Kaylin will be entering her senior year as an undergraduate student at the University Kaylinof Minnesota Crookston this fall. She will be earning a degree in Equine Science this spring with hopes to continue on to veterinary school fall of 2016. Her list of prospective vet schools include University of Minnesota, Colorado State University, Louisiana State University, Washington State University and Oregon State University. “After spending a day shadowing the veterinarians and technicians at Anoka Equine this winter, I knew this would be the perfect place to spend my summer in order to complete my undergraduate internship. The staff has given me so many opportunities to learn and grow as a student, and I couldn’t be more thankful for it.  Working at Anoka Equine has not only given me the chance to learn a tremendous amount about equine medicine, it has given me even more passion for veterinary medicine.”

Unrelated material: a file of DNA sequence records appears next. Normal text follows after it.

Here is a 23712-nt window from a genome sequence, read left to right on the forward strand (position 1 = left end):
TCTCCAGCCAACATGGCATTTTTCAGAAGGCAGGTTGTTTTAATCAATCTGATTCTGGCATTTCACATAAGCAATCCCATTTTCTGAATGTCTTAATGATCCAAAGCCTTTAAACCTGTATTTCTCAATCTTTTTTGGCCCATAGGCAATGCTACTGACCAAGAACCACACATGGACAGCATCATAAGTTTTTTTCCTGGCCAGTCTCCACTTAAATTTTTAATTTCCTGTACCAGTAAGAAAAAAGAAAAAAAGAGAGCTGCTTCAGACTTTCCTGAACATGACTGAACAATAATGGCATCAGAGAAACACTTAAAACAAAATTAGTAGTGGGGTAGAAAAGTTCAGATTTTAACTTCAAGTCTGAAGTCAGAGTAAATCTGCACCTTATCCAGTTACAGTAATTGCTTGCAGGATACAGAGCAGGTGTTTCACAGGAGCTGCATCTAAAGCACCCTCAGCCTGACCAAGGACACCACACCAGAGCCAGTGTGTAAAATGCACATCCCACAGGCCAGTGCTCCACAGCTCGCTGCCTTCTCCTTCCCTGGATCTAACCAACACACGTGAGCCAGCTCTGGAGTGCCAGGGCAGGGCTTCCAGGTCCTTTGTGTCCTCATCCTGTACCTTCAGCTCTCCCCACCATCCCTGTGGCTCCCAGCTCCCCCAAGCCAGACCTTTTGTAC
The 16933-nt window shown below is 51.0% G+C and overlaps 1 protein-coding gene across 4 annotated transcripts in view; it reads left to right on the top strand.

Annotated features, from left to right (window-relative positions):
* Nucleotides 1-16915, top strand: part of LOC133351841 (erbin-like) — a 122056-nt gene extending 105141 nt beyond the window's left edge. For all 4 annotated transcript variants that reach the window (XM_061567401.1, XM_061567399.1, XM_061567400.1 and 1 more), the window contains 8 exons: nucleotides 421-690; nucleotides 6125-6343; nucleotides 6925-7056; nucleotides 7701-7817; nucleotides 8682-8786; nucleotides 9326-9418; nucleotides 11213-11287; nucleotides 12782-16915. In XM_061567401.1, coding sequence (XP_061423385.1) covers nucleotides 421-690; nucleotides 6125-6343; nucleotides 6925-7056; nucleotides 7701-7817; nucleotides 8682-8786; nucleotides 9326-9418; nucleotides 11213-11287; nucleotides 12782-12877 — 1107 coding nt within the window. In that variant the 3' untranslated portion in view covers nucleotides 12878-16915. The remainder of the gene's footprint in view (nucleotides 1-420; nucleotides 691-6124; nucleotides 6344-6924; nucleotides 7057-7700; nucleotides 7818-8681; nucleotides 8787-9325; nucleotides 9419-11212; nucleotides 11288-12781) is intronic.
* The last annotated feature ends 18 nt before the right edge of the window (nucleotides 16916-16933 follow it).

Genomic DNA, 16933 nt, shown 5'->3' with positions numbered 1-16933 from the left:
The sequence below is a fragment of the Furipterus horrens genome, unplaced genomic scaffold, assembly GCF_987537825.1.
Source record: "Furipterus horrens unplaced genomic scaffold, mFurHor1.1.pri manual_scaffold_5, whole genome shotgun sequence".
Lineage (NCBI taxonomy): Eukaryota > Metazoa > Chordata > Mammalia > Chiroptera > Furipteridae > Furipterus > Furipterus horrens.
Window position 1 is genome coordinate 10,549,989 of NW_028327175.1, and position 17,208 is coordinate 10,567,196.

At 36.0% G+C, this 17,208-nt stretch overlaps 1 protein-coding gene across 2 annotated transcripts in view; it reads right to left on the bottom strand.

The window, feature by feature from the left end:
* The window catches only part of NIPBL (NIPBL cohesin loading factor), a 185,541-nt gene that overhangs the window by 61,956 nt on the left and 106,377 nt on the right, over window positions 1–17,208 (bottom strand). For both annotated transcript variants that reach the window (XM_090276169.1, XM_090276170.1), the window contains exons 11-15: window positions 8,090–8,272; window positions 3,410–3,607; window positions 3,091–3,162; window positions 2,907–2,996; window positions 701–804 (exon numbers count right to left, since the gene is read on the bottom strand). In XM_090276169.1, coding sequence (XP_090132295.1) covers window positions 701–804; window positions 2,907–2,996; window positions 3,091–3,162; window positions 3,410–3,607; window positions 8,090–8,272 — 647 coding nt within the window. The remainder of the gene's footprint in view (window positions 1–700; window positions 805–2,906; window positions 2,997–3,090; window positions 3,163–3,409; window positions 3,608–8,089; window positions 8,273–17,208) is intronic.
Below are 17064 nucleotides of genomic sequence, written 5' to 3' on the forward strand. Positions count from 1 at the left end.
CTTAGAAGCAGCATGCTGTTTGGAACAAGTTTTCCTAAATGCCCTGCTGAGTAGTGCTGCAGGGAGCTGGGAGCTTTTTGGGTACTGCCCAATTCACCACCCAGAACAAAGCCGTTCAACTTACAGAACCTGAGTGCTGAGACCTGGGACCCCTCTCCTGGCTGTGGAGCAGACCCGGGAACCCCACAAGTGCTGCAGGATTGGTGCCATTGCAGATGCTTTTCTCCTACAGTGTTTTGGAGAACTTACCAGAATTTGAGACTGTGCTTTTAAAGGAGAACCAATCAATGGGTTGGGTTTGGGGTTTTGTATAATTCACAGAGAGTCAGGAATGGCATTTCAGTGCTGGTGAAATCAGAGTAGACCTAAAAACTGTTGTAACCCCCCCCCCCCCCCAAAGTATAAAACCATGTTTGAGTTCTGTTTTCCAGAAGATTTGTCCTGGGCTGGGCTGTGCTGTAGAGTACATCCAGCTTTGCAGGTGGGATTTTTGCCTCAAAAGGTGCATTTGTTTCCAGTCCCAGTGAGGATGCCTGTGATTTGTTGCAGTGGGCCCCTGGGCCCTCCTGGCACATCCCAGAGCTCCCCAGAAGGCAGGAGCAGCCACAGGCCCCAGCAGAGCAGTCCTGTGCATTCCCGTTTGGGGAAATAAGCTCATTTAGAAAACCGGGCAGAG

We love to see the passion of Veterinary Medicine through students’ eyes and this summer has not been any different. The ladies we were able to spend our time with this year reiterate why we love teaching and sharing our own equine passion. We are very fortunate to have Bri, Maddy, and Kaylin this summer! These young women are exceptionally intelligent and we are excited to see them grow in their Veterinary Medicine careers. Thank you from the bottom of our hearts for all of your hard work and dedication at the clinic this summer; we couldn’t have asked for a better trio!  If you are someone that would like to gain experience in the veterinary field like these ladies, either through shadowing or interning, please visit our website for more information.

Wellness Program